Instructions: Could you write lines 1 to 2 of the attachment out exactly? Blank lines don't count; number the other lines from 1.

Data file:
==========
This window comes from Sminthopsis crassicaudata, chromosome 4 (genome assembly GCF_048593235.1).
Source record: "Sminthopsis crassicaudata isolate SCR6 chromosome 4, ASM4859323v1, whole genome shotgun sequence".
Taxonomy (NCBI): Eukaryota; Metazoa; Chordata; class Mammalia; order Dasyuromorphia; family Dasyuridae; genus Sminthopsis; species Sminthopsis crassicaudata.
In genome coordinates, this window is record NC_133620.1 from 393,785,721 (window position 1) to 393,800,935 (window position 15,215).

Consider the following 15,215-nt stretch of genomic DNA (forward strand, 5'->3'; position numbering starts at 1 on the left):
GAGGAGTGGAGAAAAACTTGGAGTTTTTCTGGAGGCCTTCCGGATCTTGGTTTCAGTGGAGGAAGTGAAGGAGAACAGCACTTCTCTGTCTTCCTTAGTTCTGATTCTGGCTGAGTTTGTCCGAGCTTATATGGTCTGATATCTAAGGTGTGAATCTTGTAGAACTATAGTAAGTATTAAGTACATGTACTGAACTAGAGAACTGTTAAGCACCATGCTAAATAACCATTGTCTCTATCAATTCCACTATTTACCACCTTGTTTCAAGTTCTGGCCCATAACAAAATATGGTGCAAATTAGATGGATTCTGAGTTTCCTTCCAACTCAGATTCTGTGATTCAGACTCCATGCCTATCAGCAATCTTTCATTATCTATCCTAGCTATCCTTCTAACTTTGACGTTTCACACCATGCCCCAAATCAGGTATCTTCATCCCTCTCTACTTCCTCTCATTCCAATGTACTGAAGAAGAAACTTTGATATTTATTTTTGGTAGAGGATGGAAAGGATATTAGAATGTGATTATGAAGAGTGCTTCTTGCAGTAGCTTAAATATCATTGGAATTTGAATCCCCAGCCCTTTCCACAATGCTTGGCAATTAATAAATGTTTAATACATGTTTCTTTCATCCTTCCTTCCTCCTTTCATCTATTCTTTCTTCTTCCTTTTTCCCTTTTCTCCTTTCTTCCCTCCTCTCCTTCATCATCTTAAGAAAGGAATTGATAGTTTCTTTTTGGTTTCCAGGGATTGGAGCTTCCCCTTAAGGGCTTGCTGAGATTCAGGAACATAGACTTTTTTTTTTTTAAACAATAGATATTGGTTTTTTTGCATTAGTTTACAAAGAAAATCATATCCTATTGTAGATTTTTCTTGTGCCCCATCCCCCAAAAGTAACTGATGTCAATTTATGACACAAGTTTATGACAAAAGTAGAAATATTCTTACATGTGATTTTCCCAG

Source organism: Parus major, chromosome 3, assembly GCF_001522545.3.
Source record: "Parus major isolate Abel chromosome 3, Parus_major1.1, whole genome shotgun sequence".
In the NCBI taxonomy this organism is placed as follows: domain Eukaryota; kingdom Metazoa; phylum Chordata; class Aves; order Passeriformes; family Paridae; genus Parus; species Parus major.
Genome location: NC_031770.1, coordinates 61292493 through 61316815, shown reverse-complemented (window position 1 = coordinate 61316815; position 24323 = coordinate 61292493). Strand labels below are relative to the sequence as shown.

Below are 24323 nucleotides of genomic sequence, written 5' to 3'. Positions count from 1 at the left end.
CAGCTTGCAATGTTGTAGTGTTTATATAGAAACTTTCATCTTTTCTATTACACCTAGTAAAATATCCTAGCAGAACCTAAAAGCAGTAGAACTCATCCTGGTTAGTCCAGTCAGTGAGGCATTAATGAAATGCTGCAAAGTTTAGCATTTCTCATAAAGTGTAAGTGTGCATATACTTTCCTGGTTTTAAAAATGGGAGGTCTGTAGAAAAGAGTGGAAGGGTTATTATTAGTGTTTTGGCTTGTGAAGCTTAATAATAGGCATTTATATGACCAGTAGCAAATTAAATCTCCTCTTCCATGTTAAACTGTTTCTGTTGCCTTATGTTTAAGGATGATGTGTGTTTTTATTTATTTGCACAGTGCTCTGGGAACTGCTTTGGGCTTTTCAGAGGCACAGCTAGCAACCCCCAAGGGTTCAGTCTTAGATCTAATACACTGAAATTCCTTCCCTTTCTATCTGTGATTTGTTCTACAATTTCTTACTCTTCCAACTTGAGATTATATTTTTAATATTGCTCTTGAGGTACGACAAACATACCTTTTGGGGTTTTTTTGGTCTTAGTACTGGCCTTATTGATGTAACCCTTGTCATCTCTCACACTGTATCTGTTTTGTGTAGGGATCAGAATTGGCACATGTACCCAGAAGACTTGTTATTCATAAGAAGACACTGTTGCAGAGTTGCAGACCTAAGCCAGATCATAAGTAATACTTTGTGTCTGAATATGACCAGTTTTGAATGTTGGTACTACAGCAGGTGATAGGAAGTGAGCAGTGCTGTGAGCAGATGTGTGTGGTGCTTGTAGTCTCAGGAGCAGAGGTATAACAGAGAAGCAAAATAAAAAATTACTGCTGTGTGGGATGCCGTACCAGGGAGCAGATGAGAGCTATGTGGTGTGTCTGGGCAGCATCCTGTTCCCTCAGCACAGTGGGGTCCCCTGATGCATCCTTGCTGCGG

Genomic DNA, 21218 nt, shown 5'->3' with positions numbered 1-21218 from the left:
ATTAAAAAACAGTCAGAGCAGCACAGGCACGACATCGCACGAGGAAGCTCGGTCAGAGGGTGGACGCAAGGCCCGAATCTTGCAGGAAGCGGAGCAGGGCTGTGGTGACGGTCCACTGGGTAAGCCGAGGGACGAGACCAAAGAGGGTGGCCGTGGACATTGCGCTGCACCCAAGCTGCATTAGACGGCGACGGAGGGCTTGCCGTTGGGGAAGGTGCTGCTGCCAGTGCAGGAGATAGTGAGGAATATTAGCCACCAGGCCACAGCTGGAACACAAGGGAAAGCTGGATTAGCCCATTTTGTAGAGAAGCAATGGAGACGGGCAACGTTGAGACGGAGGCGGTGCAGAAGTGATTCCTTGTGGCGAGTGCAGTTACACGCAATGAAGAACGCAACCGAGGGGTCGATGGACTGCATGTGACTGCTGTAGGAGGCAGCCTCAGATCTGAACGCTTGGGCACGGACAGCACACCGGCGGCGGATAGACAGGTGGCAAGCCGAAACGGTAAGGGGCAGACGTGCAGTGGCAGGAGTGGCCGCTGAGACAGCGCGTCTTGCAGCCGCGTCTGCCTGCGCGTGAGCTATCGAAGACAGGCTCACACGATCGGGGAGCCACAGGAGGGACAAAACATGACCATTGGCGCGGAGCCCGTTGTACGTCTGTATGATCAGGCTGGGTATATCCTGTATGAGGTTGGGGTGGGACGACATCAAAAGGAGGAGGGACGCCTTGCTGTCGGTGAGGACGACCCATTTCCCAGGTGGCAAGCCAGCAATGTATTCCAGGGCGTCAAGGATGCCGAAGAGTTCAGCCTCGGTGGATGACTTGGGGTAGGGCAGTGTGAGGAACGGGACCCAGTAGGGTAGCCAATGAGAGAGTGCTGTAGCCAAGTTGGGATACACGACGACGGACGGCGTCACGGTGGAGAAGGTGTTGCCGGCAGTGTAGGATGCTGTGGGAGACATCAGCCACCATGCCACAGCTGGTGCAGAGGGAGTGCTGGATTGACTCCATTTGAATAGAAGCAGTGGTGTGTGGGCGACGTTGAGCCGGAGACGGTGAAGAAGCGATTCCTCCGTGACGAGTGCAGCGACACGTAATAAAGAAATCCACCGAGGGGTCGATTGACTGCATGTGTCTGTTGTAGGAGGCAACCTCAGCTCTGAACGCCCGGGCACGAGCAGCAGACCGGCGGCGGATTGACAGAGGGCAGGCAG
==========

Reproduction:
This window comes from Sminthopsis crassicaudata, chromosome 4 (genome assembly GCF_048593235.1).
Source record: "Sminthopsis crassicaudata isolate SCR6 chromosome 4, ASM4859323v1, whole genome shotgun sequence".